Puzzle pieces fitting togetherIDEA lists five special factors that the IEP team must consider in the development, review, and revision of each child’s IEP. The special factors listed on the Parent Information and Resource Center website include:

Positive Behavioral and Intervention Supports (PBIS) and Behavior Intervention Plan (BIP)

PBIS

According to IDEA (§300.324(a)(2)(i)-(v)) the IEP team should also address any positive behavioral interventions and supports (PBIS) needed to address behavior that impedes learning. Information documented in the Functional Scheme evaluation sections on Developmentally Impeding Functions helps to identify some of these behaviors.

For many of these students who need Active Learning, trust, bonding, and communication supports are the key to reducing these barriers to learning for the child.  Some students may require one-on-one instruction to be able to access a lesson. Some students may retreat into sleep if overwhelmed by demands. Others may become overly excited in busy, noisy environments.

Utilizing specific instructional strategies such as offering (Phase 1), imitation (Phase 2), interaction (Phase 3), sharing the work (Phase 4) and consequences (Phase 5) helps the child develop the social and emotional skills needed to participate in learning with on his/her own and with others.  So the IEP team may want to specify the use of these strategies during instructional activities. 

The IEP team also may want to specify that a certain amount of time each day be spent in independent learning environments. That way the child can learn to initiate activity without prompts from an adult or peer.

BIP

Many students functioning below 48 months are on strong medications that impact their behavior. Some have different neural or organ system function as a result of a syndrome or seizure disorder. Sensory deprivation as a result of vision or hearing loss, tactile defensiveness as a result of early medical interventions or improper techniques of interaction, extremely limited communication skills, and other things can all play a part in behavioral challenges.

Sometimes behaviors are present because the student is simply bored and has very little to engage his/her interests.  Self-stimulation which may occur at times can become highly distractible behaviors if they are not addressed appropriately. (Read Stereotypical Behaviors and Self-Stimulation on the Active Learning Space website.)

As in other areas of development most of these students have severe developmental delays in the areas of Social and Emotional Development. Behavioral Intervention Plans (BIP) may be developed for the student during the IEP meeting. This may be necessary if the student is not able to regulate their own behavior. 

The Five Phases of Educational Treatment guide the adults working with the child to utilize instructional approaches that support development of higher level social and emotional skills development. Many times the developmentally impeding functions fade or disappear when fewer emotional demands are made as a part of instruction.  Specifying the use of these instructional strategies in a BIP may be needed.

Limited English Proficiency, Blindness, Visual Impairments and Communication Needs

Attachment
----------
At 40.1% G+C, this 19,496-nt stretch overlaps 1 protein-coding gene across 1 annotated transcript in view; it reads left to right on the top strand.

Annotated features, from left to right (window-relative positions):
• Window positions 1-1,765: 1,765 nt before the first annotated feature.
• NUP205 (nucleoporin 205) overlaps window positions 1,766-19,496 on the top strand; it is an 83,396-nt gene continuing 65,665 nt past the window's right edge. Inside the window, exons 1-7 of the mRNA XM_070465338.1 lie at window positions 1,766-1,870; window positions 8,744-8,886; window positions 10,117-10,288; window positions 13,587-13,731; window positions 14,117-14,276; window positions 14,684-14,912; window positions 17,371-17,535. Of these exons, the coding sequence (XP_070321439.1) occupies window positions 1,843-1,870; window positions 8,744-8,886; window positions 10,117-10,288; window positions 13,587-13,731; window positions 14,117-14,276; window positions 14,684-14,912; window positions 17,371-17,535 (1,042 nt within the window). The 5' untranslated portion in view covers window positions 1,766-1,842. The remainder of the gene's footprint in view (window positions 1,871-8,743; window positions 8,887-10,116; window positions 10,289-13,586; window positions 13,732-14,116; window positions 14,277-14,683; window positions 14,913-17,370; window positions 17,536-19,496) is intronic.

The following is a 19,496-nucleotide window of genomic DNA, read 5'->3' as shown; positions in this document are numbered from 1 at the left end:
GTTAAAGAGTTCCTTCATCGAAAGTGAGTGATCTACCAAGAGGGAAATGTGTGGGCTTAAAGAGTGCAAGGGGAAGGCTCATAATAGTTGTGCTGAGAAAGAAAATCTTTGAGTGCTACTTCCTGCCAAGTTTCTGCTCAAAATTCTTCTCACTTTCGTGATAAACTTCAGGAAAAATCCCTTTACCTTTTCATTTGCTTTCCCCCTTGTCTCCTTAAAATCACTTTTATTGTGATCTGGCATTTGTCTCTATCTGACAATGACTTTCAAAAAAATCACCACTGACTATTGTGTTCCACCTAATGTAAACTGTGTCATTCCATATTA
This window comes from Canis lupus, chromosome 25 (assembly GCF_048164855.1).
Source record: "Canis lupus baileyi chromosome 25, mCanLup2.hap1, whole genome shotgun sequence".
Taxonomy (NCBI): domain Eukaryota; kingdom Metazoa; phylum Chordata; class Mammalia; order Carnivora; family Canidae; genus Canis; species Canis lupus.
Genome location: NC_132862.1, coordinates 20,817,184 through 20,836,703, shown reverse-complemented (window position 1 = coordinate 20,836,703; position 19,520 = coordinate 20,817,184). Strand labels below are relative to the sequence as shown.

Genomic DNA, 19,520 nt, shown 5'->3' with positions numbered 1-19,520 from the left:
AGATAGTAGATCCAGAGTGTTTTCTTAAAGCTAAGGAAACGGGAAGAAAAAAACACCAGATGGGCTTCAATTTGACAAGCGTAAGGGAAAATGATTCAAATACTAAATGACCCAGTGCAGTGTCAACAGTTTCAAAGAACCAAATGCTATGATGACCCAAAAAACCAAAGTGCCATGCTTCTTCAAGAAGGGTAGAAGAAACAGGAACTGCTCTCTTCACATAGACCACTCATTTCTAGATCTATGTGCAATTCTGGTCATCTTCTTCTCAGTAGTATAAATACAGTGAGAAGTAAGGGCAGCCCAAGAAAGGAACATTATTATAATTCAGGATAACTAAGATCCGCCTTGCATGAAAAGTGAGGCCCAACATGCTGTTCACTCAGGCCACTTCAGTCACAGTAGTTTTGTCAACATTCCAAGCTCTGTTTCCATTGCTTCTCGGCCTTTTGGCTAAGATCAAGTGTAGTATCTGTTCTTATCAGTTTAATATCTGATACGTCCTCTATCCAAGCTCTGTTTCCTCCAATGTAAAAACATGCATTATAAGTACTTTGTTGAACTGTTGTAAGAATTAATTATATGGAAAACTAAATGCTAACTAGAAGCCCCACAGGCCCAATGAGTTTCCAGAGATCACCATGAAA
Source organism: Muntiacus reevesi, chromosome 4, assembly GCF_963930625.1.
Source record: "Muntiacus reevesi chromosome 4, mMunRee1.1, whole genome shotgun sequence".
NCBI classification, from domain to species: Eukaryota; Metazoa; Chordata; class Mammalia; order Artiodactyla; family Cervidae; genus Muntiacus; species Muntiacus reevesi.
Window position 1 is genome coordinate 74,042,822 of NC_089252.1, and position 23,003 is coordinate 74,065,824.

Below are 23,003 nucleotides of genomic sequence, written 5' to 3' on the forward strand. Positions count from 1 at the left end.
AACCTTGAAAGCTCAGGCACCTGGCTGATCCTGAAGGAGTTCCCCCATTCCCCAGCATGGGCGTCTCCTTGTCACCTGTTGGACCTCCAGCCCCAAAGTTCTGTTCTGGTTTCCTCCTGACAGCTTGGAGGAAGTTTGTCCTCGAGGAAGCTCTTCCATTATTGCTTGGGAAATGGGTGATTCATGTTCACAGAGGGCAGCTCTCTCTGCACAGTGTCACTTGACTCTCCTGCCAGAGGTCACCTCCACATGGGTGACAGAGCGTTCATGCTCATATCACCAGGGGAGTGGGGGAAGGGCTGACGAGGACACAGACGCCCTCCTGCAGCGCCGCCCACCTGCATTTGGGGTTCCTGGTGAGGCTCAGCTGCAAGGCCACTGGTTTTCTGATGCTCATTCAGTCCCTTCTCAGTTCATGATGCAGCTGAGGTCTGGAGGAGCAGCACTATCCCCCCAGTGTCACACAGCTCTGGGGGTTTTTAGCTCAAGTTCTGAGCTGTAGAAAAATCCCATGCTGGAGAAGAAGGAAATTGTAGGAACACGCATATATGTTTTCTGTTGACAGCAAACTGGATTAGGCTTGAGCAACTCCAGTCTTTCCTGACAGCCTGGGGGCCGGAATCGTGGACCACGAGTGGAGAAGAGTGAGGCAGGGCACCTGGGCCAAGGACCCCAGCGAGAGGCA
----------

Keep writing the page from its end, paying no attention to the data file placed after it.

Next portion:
Because development has been delayed as a result of significant physical, sensory, cognitive and/or emotional issues, students with significant disabilities generally have limited English proficiency and huge deficits in communication. Sometimes this means they are not necessarily able to benefit from the same instructional activities as their peers.

You cannot understand a story someone reads during circle time if you don’t what any of the words mean. A book about plants can be meaningless unless you have had ample opportunities to learn about plants using all your available senses. Without a conceptual framework you have no place to attach new information. Without language tied to these foundational concepts you may be unable to problem-solve and share your findings with others. Active Learning provides learning environments and activities as an instructional strategy to reduce barriers to learning for the child.

All students with visual impairments, blindness and deafblindness face challenges related to communication and language development even if they do not have additional physical and cognitive challenges.  Individual adult-child interaction time using Active Learning approaches provides a strong foundation for communication.

Active Learning approach should not prevent a student from participating in activities with peers during regular classroom instruction. However, special care must be made during group instruction to insure it has meaning for the child.

Mention of hands-on time with materials prior to or during group instruction and individual adult-child interaction on a daily basis using an Active Learning approach should be included in the IEP as a special consideration.

Assistive Technology

Another thing to be note in this portion of the IEP is the need for assistive technology.  The pieces of equipment utilized in Active Learning (e.g., Resonance Board, Little Room, or HOPSA dress) are considered assistive technology. These may be needed, for example, to:

  • develop specific motor skills needed to travel or eat,
  • to teach spatial orientation for the purpose of orientation and mobility,
  • to increase awareness of the auditory qualities of various sources of sound targeted during auditory training, or
  • to produce specific speech sounds during speech therapy.

Make sure to include specific Active Learning equipment and materials as needed assistive technology in the IEP.

IEP factors collage